Hannah’s helping the vulnerable

More than 30 social work students at the University of Brighton are volunteering to continue placement work during lockdown by supporting vulnerable families whose needs are even greater with the COVID crisis.

Here, 35-year-old student and single mum Hannah Beniston (final year Social Work BSc(Hons)), tells how she’s providing vital help while balancing the needs of her two teenage children.

A black and white photo of Hannah“Since the new guidelines regarding coronavirus were introduced, I have been mostly working from home and have had to adapt the way I work. This is because I’m not based in our office with a team around me to guide me with my learning.

“Initially I was told by the university my placement may need to be postponed but I felt I had come so far and worked so hard for this degree, I didn’t want to abruptly stop now. I was fully prepared to continue working frontline for a cause I feel so passionately about.

“Fortunately, there was a change in University guidelines which meant with the use of extra support and supervisions from the University, my practice educator and supervisor and daily Skype meetings with the rest of the Duty and Assessment Team it has been made possible for me to continue with this placement.

“Working from home doesn’t come without difficulties, especially when you have children at home also demanding your attention and help with their school work. I certainly preferred having the structure of going into the office and having a clear divide of work/home life. It’s all very muddled at the moment, but I’ve adapted well.

“Luckily, I am very capable of working on my own initiative, so working alone has been achievable. I have had to become more creative in communicating with clients. We’re all having to adjust and familiarise ourselves with new technology applications to do this.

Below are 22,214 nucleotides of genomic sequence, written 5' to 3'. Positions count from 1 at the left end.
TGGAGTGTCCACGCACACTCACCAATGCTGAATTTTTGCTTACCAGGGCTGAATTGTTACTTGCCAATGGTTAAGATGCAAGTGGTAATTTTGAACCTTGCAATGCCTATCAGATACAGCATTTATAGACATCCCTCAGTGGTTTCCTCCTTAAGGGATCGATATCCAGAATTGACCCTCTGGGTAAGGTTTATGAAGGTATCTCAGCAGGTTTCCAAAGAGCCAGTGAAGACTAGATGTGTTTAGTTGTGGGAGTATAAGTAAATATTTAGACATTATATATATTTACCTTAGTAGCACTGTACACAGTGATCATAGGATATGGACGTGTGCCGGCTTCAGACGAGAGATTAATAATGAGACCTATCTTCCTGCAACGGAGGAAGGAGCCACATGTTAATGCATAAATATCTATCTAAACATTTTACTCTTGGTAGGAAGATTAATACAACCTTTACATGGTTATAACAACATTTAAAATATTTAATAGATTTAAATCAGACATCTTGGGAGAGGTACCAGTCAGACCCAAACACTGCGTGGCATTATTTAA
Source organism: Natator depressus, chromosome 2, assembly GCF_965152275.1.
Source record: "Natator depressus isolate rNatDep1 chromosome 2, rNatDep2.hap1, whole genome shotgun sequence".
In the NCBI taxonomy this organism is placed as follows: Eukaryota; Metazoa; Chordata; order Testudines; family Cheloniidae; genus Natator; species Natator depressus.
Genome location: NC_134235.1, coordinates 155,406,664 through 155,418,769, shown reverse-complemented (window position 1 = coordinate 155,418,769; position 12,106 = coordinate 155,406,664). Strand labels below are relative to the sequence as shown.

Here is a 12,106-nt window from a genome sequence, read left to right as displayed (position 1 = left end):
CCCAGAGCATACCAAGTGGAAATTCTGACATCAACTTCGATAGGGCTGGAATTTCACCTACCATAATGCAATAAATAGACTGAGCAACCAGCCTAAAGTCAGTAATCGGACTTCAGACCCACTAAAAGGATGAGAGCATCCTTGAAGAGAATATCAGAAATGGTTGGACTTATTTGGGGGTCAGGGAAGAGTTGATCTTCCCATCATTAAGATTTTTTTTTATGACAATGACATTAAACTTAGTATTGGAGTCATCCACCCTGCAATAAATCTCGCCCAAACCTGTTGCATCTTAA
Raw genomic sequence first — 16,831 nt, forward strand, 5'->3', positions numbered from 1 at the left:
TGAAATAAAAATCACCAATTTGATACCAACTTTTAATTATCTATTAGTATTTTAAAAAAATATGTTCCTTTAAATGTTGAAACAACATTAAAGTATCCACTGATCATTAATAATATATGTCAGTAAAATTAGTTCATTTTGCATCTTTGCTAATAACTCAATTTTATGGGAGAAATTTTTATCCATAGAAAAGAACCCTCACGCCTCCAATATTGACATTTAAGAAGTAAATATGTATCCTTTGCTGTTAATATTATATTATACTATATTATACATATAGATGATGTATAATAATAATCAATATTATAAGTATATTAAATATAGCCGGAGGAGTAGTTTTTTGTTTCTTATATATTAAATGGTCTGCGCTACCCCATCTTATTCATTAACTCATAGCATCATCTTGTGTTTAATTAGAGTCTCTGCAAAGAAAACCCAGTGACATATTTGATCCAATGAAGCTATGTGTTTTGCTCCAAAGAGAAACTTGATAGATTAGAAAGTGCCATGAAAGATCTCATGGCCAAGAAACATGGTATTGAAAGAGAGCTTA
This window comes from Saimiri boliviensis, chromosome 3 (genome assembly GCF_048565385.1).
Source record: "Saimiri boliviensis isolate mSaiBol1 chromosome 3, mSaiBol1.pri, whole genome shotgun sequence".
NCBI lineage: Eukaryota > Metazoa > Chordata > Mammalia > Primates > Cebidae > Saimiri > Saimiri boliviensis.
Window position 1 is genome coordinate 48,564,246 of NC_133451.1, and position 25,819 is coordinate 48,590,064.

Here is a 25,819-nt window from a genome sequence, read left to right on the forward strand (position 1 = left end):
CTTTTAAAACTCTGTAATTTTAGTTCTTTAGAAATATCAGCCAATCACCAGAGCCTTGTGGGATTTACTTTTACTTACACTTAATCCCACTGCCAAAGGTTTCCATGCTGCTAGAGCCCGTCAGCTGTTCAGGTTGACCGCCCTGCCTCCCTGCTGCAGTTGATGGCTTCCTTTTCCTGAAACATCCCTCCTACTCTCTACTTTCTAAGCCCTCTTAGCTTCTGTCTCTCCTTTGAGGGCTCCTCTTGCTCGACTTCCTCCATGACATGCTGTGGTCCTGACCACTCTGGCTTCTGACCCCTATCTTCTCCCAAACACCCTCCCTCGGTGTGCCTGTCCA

“Obviously there can be some difficulties with this, some families may not have access to technology and others may choose to not want to engage in this way. Communicating over the phone is very different to carrying out routine visits. It doesn’t feel so natural and makes you realise how important body language and facial expressions are for picking up signals and making relationships with our service users.

“We have been advised to have minimal face-to-face contact. But, of course, we are front line key workers, and our work cannot stop. Abuse and neglect do not stop. Our duty is to protect vulnerable children and adults. Lockdown may cause many to become even more vulnerable. This has been highlighted with the huge spike in reports of domestic violence reports. People are being told to stay at home, but for many, home isn’t a safe place. As such, we are continually supporting these families be it over the phone, via FaceTime and Skype or face-to-face. We are continually assessing need and risk and endeavouring to minimise this wherever we can.

“As always, we deliver the best possible service we can, but in these uncertain circumstances, we do this whilst trying to keep ourselves and our own families safe.”

Hannah is carrying out her final placement with the Local Authority Children’s Service Duty and Assessment Team. She plans to work in frontline child protection after qualifying.

 

 

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